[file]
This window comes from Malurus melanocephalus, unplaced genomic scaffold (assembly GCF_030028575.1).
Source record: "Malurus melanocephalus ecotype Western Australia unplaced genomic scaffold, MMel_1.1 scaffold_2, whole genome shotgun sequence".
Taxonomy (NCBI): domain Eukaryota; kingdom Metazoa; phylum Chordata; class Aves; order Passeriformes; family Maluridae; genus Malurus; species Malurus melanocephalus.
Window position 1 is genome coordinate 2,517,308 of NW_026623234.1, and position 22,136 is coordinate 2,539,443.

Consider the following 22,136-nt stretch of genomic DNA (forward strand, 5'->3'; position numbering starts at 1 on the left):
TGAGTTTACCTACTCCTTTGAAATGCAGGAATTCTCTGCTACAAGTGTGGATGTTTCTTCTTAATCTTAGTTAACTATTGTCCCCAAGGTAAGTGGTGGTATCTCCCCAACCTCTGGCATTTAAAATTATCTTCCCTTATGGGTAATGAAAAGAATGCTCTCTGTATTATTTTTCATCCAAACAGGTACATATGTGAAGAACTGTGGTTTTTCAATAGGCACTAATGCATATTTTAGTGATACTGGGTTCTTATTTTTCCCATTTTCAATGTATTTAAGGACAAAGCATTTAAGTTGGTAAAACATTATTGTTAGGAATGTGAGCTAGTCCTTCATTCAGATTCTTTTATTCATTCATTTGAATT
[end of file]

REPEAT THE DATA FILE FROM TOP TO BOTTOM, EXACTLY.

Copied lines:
This window comes from Malurus melanocephalus, unplaced genomic scaffold (assembly GCF_030028575.1).
Source record: "Malurus melanocephalus ecotype Western Australia unplaced genomic scaffold, MMel_1.1 scaffold_2, whole genome shotgun sequence".
Taxonomy (NCBI): domain Eukaryota; kingdom Metazoa; phylum Chordata; class Aves; order Passeriformes; family Maluridae; genus Malurus; species Malurus melanocephalus.
Window position 1 is genome coordinate 2,517,308 of NW_026623234.1, and position 22,136 is coordinate 2,539,443.

Consider the following 22,136-nt stretch of genomic DNA (forward strand, 5'->3'; position numbering starts at 1 on the left):
TGAGTTTACCTACTCCTTTGAAATGCAGGAATTCTCTGCTACAAGTGTGGATGTTTCTTCTTAATCTTAGTTAACTATTGTCCCCAAGGTAAGTGGTGGTATCTCCCCAACCTCTGGCATTTAAAATTATCTTCCCTTATGGGTAATGAAAAGAATGCTCTCTGTATTATTTTTCATCCAAACAGGTACATATGTGAAGAACTGTGGTTTTTCAATAGGCACTAATGCATATTTTAGTGATACTGGGTTCTTATTTTTCCCATTTTCAATGTATTTAAGGACAAAGCATTTAAGTTGGTAAAACATTATTGTTAGGAATGTGAGCTAGTCCTTCATTCAGATTCTTTTATTCATTCATTTGAATT